Saturday, August 20, 2005

Title: Worldcon - Interaction 2005
Detail: 4th-8th August 2005, SECC/Moat House, Glasgow
Part:7. Sunday.

Sunday 7th August 2005.

Sunday 10:00 AI: The Aliens We Make?

AI: The Aliens We Make

Cory Doctorow chaired this panel first thing on the Sunday morning. A panel that was supposed to feature David Gerrold, who didn’t make an appearance. Along with Tricia Sullivan, who we had already established hadn’t made the Con at all. This left Cory with Ian McDonald and Charlie Stross. Cory started the discussion by prompting Charlie to pass comment on his believe that corporations exhibit strange emergent behaviours, which could be described to be a form of artificial intelligence – an idea that is quite prominent in his novel Accelerando. From Stross to McDonald, and some commentary on his novel River Of Gods, which features aeias, and the Indian soap opera that they generate.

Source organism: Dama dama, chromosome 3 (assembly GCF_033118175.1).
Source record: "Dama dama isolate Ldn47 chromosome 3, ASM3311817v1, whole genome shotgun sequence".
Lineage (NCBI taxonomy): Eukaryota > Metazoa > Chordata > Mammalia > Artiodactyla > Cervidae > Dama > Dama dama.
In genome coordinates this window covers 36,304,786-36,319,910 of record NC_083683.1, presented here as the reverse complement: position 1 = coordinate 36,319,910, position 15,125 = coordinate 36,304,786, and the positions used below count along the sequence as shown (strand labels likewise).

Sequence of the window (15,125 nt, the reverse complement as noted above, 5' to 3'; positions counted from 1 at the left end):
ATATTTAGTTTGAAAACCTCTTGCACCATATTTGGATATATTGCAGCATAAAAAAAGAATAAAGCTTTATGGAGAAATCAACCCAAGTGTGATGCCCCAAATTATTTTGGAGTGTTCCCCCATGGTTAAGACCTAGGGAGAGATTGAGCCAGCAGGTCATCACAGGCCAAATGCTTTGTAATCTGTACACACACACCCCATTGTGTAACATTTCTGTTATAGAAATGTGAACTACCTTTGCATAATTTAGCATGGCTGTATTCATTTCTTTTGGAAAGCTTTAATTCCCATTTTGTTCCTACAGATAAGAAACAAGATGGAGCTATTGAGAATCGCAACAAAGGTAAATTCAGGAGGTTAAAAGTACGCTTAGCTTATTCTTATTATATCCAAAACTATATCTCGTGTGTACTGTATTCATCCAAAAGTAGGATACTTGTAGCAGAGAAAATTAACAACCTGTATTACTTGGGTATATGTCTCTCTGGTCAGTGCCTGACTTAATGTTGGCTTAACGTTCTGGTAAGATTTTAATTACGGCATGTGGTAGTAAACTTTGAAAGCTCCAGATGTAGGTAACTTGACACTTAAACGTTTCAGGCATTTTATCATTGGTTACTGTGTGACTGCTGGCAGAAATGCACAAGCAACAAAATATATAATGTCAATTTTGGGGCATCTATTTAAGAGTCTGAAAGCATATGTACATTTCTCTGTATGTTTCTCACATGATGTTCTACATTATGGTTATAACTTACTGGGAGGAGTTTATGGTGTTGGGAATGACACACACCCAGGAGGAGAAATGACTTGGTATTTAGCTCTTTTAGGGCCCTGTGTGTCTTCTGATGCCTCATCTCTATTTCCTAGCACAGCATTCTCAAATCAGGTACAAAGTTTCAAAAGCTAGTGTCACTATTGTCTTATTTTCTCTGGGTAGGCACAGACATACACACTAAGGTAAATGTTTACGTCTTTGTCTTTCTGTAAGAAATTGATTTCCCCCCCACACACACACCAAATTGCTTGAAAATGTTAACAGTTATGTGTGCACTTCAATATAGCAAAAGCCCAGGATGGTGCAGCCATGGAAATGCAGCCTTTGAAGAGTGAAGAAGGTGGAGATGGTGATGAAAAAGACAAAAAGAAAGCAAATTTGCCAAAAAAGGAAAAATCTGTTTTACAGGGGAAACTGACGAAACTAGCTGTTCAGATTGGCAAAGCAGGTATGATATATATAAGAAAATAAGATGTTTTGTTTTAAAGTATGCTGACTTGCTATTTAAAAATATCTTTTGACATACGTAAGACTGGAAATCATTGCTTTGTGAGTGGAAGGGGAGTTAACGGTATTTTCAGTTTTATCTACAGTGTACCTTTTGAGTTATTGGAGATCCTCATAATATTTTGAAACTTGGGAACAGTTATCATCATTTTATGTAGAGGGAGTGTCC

To add some perspective to the discussion about the requirements of intelligence Stross provided some statistics, including that the brain uses 20% of a person’s metabolic budget. So that “fuel” is always going to be an issue when dealing with the evolution of intelligence. From there the panel discussed whether humans really are particularly intelligent – with the suggestion that the entire race could really be coasting along on the coat tails of the 1 genius in a billion, the one who really pushes the boundaries back that next degree for us all to exploit.

Doctorow compared Asimov’s 3 law’s or robotics to an “autistic yearning for human emotion”, a yearning for a firm existence where people actually obeyed the rules. Though this was expanded to talk about how it represented Asimov’s fear of chaos, which stemmed from moving from Russia to America. From Asimov, the conversation moved on to Ray Kurzweil, who has been involved in the development of voice and image recognition. More recently becoming “evangelical”, as Stross put it, about emotional machines.